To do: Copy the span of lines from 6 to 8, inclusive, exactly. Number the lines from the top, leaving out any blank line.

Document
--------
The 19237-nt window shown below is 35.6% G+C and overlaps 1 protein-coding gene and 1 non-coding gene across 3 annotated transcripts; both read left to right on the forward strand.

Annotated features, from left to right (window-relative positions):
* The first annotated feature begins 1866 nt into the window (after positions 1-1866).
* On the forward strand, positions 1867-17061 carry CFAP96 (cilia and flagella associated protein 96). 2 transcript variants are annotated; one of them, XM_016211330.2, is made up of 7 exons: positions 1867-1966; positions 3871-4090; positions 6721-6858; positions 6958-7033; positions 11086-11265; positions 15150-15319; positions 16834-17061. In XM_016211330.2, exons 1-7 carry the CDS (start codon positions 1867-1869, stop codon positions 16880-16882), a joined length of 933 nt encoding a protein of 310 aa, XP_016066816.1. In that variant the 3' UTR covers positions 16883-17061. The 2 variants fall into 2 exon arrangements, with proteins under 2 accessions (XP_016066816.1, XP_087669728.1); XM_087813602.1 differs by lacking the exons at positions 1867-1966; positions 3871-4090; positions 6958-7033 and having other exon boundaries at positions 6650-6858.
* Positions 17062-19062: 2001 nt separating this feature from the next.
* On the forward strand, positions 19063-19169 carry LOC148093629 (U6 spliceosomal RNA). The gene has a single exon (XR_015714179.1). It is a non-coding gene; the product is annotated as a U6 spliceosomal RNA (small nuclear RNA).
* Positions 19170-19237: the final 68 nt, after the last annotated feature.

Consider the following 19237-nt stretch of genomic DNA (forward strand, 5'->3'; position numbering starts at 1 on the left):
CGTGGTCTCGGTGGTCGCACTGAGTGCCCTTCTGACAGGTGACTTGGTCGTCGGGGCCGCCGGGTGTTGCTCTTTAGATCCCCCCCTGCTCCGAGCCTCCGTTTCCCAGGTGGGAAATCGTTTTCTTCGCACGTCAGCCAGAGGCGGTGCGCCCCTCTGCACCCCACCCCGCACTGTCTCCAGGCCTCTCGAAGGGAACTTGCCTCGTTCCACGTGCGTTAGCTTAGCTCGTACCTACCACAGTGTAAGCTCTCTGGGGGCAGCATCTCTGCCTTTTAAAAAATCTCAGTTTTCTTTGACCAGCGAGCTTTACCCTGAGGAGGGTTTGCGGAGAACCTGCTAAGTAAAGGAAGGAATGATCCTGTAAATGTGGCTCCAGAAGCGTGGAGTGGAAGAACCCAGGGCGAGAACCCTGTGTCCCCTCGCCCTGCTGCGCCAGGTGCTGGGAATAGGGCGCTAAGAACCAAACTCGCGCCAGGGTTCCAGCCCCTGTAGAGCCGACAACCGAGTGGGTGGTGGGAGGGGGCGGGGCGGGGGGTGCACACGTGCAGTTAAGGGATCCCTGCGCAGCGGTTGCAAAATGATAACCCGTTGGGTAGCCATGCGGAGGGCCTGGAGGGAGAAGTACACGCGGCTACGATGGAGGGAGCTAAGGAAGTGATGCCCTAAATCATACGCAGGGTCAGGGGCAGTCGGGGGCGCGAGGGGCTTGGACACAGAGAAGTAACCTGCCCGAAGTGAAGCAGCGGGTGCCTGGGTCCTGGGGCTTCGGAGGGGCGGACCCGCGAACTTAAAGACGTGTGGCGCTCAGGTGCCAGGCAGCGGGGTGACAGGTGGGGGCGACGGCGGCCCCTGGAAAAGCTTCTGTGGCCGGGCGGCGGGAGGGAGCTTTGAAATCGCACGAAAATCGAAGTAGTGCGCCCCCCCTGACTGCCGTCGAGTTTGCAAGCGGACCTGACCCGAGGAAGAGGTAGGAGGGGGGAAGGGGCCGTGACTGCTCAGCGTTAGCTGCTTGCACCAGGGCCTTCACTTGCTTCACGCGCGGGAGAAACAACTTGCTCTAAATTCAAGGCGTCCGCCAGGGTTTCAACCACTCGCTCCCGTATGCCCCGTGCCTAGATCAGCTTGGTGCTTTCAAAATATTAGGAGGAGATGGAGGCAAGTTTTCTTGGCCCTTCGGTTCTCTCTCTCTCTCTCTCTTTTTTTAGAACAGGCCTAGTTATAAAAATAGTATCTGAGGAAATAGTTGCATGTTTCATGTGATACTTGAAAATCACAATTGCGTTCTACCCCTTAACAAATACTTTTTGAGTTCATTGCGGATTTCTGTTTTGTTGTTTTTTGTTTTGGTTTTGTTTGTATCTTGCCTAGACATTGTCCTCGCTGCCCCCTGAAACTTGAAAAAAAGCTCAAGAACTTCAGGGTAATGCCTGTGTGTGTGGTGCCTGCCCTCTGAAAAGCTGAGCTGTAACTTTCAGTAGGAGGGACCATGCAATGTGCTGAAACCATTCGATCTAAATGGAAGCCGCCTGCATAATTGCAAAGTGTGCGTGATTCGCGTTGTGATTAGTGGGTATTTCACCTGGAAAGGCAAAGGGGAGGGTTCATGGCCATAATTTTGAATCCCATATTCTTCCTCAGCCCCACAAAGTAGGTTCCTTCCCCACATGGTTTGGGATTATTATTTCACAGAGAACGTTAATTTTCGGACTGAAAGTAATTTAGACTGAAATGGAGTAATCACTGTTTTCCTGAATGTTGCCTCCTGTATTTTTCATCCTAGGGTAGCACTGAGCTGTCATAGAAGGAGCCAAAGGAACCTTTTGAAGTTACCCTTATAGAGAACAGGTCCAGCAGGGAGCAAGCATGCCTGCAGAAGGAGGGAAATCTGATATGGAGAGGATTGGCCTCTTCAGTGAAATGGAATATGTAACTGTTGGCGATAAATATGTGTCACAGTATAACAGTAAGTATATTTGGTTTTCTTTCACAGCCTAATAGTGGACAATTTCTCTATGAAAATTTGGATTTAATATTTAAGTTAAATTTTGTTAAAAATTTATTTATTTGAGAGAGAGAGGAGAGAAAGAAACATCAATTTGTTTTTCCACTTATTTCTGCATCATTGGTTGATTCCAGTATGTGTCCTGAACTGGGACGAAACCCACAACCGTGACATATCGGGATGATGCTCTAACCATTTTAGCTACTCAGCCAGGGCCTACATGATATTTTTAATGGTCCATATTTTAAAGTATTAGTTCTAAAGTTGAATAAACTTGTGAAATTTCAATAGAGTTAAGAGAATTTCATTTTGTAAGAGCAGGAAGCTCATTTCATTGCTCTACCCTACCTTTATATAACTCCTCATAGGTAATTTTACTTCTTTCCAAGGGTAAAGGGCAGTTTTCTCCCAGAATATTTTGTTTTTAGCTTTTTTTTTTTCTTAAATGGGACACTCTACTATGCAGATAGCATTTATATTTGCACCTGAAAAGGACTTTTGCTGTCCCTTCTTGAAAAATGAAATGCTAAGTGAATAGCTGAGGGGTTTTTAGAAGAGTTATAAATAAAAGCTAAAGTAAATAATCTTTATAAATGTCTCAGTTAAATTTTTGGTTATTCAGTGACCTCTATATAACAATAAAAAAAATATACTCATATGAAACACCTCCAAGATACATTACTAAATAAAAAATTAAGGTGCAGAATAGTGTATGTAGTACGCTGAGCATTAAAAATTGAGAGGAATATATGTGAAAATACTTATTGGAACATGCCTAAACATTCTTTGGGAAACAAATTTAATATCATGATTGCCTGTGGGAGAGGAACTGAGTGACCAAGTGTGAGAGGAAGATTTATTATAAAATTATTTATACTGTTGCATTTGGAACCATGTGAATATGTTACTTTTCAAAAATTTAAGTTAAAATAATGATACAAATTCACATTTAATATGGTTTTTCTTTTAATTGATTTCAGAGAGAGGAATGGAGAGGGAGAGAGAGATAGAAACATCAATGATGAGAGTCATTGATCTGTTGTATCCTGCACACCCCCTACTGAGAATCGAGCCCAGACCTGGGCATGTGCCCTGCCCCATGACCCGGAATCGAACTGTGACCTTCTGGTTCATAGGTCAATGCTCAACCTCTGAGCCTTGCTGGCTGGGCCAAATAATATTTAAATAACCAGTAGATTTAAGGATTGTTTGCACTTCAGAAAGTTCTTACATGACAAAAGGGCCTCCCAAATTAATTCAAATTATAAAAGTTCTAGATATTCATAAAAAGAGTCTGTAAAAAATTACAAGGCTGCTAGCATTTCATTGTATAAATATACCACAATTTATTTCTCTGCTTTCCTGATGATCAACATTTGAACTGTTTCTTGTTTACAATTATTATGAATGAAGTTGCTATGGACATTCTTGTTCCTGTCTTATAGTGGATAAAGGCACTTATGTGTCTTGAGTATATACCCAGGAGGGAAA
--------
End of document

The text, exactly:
* On the forward strand, positions 19063-19169 carry LOC148093629 (U6 spliceosomal RNA). The gene has a single exon (XR_015714179.1). It is a non-coding gene; the product is annotated as a U6 spliceosomal RNA (small nuclear RNA).
* Positions 19170-19237: the final 68 nt, after the last annotated feature.

Consider the following 19237-nt stretch of genomic DNA (forward strand, 5'->3'; position numbering starts at 1 on the left):